Rebuttals to the ‘Proceedings’ Defense of the New Age Ethics Program at the Academy
This series of essays by Dr. Gerald L. Atkinson and The Admiral Who Must Remain Anonymous USN (Ret.) rebuts CAPT Mark Clemente’s defense (’Why We Teach Leadership and Ethics at the Naval Academy’) of the new ‘ethics’ program at the U.S. Naval Academy which appeared in the February 2000 issue of the Navy’s ‘Proceedings’ magazine. This series of essays are presented here because the ‘Proceedings’ would not publish them (even in vastly shortened form) without myriad delay and ‘censorial’ editing. They are entitled, ‘The Stockdale Dilemma: Why Stoicism at the Academy?’, ‘The Nancy Sherman Dilemma: Who is Conning Whom?’, ‘Two Major Faults in the New Ethics Program,’ ‘Who Chooses America’s Heroes in the Age of Multiculturalism?’, and ‘Leadership, Ethics, and POWs.’ The latter essay was authored by Admiral Anonymous.
The Stockdale Dilemma: Why Stoicism at the Academy? by Dr. Gerald L. Atkinson
This essay traces the historical context in which the ancient Stoics lived. We find that this philosophy, ideally suited to slaves, prisoners of war, and others who are under the oppressive control of others; but not to a nation with a promising future or core combat leaders who must be prepared to win America’s future wars. In each age, the Stoics’ faith, characterized by historians as an apathetic acceptance of defeat, has prospered in civilizations which were in precipitous stages of a terminal state of decay, dissolution, and despair. This is not a foundational philosophy for the education of our nation’s future core combat naval leadership.
The Nancy Sherman Dilemma: Who is Conning Whom? by Dr. Gerald L. Atkinson
Those who defend the new Leadership and Ethics program at the U.S. Naval Academy are acting like politicians. Rather than taking a stand for teaching ethics based on the 'virtue tradition,' as has been historical there, they are trying to convince us that the New Age 'ethics' being taught there is somehow superior. Like unprincipled politicians, they are trying to have it both ways. Dr. Nancy Sherman, who actually designed, implemented and staffed the new ‘ethics’ program at the Academy is unmasked as a radical feminist ‘change agent’ ‘facilitator,’ well versed in Kurt Lewins’ T-Group behavior modification techniques. These ‘sensitivity training’ techniques are well suited to ‘changing the souls’ of Midshipmen at the Academy. Read this essay to find, in her own written words, how she and her civilian ‘change agents’ there have set about accomplishing this feat.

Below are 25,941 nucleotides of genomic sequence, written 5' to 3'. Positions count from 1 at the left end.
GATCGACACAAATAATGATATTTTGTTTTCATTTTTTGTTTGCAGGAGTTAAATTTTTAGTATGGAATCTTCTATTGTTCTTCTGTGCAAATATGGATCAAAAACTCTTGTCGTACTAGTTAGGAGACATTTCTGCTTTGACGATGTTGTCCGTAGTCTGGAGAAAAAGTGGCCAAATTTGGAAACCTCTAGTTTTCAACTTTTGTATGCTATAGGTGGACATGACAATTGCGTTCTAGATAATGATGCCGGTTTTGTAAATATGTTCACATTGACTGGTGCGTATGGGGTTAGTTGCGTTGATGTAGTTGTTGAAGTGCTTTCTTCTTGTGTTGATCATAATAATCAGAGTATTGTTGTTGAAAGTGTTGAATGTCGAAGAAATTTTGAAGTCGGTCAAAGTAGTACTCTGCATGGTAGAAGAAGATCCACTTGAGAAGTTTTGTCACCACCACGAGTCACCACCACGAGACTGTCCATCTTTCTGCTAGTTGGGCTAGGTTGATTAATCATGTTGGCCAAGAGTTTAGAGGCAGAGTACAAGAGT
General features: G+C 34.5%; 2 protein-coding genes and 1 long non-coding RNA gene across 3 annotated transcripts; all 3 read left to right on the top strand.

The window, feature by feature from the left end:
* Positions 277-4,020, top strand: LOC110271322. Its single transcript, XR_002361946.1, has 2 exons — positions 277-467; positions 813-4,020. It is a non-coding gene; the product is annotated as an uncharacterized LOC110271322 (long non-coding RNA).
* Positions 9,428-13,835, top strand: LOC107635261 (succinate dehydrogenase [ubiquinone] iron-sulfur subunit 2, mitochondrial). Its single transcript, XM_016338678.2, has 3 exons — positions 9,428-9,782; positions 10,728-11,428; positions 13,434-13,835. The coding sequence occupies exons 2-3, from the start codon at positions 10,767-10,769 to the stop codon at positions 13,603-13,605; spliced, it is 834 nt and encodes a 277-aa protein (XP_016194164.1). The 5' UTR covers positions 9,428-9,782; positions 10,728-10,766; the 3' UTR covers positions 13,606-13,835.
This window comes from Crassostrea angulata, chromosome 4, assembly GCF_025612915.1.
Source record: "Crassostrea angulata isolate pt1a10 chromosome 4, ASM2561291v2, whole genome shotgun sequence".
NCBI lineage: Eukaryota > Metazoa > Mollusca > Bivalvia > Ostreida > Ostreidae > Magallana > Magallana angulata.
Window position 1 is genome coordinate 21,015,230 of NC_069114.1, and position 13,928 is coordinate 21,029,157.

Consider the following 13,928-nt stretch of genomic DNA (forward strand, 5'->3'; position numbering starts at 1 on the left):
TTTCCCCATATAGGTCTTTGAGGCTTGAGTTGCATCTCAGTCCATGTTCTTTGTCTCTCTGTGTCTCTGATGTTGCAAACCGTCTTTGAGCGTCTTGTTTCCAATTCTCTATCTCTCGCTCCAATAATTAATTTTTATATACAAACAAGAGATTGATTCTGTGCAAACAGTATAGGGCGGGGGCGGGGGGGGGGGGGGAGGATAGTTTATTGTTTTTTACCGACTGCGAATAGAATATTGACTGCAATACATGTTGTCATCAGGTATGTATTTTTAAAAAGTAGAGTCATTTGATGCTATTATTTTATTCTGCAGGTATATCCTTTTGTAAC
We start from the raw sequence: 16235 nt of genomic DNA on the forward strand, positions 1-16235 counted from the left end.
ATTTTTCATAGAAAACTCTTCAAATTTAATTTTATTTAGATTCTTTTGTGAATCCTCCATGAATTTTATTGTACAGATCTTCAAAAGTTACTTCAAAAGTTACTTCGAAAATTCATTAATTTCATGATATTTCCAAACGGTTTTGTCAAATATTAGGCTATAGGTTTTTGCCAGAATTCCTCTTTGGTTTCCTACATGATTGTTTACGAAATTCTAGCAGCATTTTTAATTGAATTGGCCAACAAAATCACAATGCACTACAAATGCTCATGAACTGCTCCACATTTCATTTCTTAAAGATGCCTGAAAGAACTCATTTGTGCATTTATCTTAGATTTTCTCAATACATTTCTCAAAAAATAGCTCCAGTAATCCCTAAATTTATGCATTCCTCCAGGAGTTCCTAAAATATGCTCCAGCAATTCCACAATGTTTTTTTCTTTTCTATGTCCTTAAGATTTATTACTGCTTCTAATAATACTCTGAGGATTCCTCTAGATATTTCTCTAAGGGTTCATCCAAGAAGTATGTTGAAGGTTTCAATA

Two Major Faults in the New Ethics Program by Dr. Gerald L. Atkinson
This essay emphasizes that the new ‘ethics’ program as it is now constituted has at least two major flaws. They are foundational. They are fundamental to the practical every-day operation of the program. I have found these flaws from conversations with Navy officers who are closely involved in the program. There is a sense by some that the program is confused and this confusion is apparent and picked up by the midshipmen who are subject to it. Thus, they become confused and disinterested. The reasons for this are presented in this essay.
Who Chooses America’s Heroes in the Age of Multiculturalism? By Dr. Gerald L. Atkinson
This essay presents an account of 1st LT John Bobo, USMC, who heroically gave his life in the Vietnam War to save his platoon from the same fate. Why do we not hear of John Bobo, during a presidential election cycle, on Memorial Day, or during Fourth of July Celebrations? Why do we hear of our World War II generation heroes, our Vietnam War POWs, and others — but not John Bobo? Who chooses those whom we venerate for their bravery, courage, and heroic acts? Read this essay to find out. It says more about us than it does about them.
Leadership, Ethics, and POWs by The Admiral Who Must Remain Anonymous, USN (Ret.)
Why do you imagine the U.S. Naval Institute Proceedings failed to publish this essay, a mild rebuttal of the official defense of the new ‘ethics’ program at the U.S. Naval Academy published in the February 2000 issue of that journal? It is a balanced, straightforward view of what an old-timer believes to be the fundamental question concerning the program — does it lead to a future core combat naval leadership which can help fight and WIN America’s future wars. Does it instill the kind of patriotism and devotion to duty, honor, country that led to the winning of the Battle of the Pacific in World War II? If it does not, then it is flawed. But still, better yet, can you guess why this venerable and universally-respected officer of World War II and the Cold War withdrew the essay from publication after months-and-months of wrangling over the editorial review of his essay by Navy officials? Whatever, read this essay. It is superb!